The Sacramento Choral Calendar



Concert Review

Colla Voce Chamber Singers

Mystery, Magic & Mirth - April 28, 2016

by Dick Frantzreb

Colla Voce Chamber Singers performs regularly at Grace Lutheran Church in Grass Valley and now at the State Theatre in Auburn. But I love hearing them in the intimate space of Pioneer Methodist Church in Auburn, so appropriate for a chamber choir. And that’s where I was on this Thursday night, waiting for the first performance of their spring concert series to begin. As I waited, I admired the festive touch of battery-powered votive lights completely surrounding the perimeter of the church, spaced about a foot apart.

Without any singers visible in the front of the church, the concert began with Aimee Bellanca singing the solo part of “Cloudsong.” I was sitting at the extreme left of one of the first few rows of the church pews, but I couldn’t see her when I turned around. Instead, I saw members of the chorus proceeding down the left aisle, most of them carrying wine goblets containing different amounts of water. They proceeded to rub a moistened finger around the lip of the goblet, producing a distinct musical tone: this was the “accompaniment” for the singing that began presently. The chorus stopped just to my left, giving me the strange feeling of sitting between a chorus and their director while they performed. It was sweet music with modern harmonies, and for me, it was a demonstration of how good a cappella singing can be. I was just 6 feet from the nearest of the 27 chorus members, and yet I couldn’t distinguish any individual voices, except that of Aimee. It was simply magical.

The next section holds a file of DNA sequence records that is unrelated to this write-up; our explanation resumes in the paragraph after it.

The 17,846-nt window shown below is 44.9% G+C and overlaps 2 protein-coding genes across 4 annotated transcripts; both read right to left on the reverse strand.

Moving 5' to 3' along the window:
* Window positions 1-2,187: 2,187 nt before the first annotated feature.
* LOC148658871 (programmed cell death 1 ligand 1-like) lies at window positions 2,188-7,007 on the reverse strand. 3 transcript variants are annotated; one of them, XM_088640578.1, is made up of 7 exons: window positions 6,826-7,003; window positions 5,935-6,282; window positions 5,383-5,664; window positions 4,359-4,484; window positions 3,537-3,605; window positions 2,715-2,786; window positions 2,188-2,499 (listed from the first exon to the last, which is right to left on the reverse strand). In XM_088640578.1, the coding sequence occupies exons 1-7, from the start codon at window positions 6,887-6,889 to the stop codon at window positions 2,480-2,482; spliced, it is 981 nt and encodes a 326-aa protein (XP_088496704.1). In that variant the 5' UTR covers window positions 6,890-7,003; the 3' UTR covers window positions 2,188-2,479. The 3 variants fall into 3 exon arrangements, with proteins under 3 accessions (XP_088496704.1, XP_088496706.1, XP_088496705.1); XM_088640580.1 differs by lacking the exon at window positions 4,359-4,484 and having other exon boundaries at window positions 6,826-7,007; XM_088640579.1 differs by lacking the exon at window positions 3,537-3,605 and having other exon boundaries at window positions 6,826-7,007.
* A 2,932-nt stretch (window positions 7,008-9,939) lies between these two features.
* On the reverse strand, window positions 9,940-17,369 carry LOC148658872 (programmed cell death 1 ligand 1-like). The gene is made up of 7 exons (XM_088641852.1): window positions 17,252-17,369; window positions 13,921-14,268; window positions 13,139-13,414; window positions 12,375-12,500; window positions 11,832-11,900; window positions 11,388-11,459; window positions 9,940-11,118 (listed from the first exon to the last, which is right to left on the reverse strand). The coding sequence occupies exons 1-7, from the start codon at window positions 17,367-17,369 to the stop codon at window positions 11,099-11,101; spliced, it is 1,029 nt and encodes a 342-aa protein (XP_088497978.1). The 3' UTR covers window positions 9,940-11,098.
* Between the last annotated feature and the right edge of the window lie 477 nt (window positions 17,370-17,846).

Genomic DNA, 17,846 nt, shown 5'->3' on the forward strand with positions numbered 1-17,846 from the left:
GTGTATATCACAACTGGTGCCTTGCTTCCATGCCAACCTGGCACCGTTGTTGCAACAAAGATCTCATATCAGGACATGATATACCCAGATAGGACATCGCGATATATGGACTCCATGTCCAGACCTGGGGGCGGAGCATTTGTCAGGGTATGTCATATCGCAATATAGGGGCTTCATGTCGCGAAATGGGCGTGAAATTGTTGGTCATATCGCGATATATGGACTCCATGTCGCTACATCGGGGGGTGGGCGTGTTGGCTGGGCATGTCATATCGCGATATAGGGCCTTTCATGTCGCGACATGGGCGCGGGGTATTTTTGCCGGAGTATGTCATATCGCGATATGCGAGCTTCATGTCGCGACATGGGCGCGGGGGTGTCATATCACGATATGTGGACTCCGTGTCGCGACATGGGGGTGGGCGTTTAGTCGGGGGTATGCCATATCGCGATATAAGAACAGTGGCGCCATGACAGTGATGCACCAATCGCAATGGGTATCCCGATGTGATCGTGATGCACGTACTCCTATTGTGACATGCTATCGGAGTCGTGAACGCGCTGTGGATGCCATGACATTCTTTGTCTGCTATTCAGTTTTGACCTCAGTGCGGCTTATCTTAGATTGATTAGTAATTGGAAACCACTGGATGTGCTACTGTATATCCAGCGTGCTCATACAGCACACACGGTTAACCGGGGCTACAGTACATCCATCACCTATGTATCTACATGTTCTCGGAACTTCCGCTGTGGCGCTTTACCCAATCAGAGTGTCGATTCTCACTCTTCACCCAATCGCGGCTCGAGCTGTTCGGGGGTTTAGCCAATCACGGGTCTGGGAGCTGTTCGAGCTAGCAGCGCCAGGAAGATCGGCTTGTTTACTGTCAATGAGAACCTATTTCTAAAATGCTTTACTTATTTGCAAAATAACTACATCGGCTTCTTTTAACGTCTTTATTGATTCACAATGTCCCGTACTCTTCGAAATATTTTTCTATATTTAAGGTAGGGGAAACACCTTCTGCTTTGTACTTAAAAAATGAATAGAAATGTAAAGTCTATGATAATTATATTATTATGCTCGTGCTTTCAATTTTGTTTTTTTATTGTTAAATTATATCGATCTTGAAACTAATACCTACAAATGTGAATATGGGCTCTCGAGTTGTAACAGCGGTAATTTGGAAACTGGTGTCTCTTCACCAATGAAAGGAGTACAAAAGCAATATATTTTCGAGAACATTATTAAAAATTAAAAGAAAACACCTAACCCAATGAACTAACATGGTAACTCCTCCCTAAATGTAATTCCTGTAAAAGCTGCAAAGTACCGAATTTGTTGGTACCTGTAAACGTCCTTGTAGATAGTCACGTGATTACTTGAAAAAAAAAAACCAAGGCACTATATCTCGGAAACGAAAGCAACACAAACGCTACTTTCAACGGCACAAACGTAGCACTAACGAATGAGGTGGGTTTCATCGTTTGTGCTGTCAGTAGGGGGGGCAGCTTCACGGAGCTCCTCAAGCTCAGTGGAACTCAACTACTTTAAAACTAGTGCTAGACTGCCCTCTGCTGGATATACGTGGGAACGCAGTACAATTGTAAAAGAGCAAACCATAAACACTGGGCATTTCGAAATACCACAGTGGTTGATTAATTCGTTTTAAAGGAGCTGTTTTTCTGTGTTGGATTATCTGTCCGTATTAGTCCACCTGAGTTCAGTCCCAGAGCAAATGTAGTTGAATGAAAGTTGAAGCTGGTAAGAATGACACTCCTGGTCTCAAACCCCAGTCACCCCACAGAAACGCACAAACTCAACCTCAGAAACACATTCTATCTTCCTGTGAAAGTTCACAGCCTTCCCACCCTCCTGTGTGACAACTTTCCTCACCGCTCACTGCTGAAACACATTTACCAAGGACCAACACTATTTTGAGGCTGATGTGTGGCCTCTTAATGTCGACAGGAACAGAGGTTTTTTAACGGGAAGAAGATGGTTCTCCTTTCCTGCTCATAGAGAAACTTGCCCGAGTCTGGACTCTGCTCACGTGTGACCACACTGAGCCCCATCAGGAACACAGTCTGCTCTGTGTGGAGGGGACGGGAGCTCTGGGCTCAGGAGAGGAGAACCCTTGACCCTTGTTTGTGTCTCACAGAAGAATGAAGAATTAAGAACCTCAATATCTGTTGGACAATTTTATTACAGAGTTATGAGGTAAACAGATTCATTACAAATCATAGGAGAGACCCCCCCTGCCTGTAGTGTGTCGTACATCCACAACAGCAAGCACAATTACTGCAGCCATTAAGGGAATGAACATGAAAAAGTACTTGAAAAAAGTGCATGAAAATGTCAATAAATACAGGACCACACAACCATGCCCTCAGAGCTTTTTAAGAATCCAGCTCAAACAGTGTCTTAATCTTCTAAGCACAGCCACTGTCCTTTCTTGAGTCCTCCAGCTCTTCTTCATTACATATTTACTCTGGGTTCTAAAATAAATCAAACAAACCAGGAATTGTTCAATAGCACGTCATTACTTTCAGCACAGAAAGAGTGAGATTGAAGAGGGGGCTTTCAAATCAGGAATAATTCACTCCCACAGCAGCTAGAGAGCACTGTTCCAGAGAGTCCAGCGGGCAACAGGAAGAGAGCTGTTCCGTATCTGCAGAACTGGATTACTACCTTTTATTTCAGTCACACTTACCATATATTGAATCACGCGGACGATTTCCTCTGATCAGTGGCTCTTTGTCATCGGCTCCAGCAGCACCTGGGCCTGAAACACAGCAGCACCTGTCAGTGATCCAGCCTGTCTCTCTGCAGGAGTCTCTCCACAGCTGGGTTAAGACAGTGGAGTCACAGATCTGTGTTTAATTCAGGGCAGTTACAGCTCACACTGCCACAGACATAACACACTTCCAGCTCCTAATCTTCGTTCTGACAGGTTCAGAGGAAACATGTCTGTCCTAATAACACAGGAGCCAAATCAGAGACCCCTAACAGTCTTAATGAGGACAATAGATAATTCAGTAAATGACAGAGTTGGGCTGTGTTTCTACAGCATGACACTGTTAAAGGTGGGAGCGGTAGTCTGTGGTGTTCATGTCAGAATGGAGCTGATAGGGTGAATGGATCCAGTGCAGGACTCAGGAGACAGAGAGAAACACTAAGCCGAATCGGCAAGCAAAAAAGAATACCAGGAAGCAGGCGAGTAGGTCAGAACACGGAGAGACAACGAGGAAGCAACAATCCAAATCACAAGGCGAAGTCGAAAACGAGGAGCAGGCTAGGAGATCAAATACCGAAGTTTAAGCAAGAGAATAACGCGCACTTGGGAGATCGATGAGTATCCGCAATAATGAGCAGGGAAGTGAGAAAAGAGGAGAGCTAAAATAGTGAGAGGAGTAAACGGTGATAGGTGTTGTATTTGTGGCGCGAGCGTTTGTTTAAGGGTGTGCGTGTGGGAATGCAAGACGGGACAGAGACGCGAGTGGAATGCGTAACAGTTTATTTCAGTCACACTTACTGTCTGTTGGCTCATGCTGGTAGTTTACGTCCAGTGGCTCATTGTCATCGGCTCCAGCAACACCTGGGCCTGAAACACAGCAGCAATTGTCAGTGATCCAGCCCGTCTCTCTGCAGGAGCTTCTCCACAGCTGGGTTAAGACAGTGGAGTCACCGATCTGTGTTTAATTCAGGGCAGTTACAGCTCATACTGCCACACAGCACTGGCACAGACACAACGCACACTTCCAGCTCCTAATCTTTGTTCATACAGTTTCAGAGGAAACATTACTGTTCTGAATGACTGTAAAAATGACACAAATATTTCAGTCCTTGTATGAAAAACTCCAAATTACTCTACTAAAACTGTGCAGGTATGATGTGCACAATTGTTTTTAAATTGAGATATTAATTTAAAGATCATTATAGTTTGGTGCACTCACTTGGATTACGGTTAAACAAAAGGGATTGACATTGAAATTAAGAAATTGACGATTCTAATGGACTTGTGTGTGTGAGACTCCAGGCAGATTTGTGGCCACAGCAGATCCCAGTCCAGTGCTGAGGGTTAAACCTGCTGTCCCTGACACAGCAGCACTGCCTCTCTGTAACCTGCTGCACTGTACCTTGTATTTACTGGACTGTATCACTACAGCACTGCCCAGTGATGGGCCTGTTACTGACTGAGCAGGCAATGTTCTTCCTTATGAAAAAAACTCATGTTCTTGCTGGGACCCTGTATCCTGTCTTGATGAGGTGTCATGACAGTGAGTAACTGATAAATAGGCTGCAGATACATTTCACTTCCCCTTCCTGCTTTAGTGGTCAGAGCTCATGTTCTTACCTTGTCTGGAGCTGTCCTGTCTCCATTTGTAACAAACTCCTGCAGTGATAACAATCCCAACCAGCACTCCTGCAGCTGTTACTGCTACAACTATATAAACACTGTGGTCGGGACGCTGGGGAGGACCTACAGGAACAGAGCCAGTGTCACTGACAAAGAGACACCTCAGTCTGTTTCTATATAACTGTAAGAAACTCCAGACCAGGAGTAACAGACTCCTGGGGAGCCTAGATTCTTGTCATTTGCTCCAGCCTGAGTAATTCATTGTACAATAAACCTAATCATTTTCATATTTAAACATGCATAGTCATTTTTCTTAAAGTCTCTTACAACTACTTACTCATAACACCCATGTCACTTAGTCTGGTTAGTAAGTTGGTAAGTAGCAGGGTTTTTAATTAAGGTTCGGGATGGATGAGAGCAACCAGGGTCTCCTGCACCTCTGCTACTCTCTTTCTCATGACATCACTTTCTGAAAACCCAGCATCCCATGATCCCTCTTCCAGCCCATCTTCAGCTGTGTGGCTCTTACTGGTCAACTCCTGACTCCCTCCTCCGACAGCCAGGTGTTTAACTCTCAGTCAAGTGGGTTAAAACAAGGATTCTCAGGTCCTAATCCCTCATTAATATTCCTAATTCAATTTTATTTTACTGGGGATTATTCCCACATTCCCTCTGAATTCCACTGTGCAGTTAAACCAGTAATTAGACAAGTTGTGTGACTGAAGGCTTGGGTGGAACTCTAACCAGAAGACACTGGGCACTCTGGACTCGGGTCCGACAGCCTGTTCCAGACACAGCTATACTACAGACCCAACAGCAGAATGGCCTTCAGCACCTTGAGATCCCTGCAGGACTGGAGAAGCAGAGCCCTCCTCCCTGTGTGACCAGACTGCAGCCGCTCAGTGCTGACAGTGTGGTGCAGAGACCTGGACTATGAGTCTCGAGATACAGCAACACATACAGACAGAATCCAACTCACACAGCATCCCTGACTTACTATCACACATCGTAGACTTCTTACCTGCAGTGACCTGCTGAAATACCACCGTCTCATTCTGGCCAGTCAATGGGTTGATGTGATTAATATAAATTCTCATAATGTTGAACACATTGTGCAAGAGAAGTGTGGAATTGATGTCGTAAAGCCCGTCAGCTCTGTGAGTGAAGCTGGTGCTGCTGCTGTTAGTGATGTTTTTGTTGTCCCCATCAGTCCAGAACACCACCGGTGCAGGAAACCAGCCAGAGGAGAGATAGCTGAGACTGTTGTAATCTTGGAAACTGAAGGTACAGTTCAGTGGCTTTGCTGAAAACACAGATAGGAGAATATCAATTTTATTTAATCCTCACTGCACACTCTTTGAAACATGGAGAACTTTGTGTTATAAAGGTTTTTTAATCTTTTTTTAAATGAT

(Click here to open the program in a new window.)

Director Janine Dexter doesn’t like too much interruption from applause, so she went right into “Stars” – so seamlessly, that it wasn’t until the third piece, Morten Lauridsen’s “Prayer” that I realized I’d been listening to “Stars.” Apart from the skillful segue, it was a testament to good programming: presenting two pieces that created a single mood. That mood didn’t change with “Prayer,” as the chorus proceeded to a formation at the front of the church. I think there was a comforting, or perhaps even mystical feeling from these first 3 pieces, each so well performed.

Then the mood changed. Bach’s “Come Sweet Death” is beautiful music, especially in this English-language arrangement. But there was more to this than the beauty of the music. After a first verse sung in formation, the singers began the second verse raising their arms as if in supplication. Then their gestures – all while singing – became individual, each one looking in a different direction with gestures that seemed plaintive, even mourning. Each one seemed to be having an individual experience while they sang, and I would love to have known what Dexter told them to think about. Whatever it was, the effect was riveting. As if to emphasize the individuality of what they were feeling, the singing moved to an extended aleatory section, meaning that each singer sang spontaneously their own words and notes and note values, abandoning all harmony. Dexter was seated through all this, and the miracle of it – to me – was that somehow they all converged on the same final pitch to end the piece. I’ve seen enough Colla Voce concerts to realize that Janine Dexter likes to create an experience, rather than a concert. And what I heard to this point was, indeed, an experience.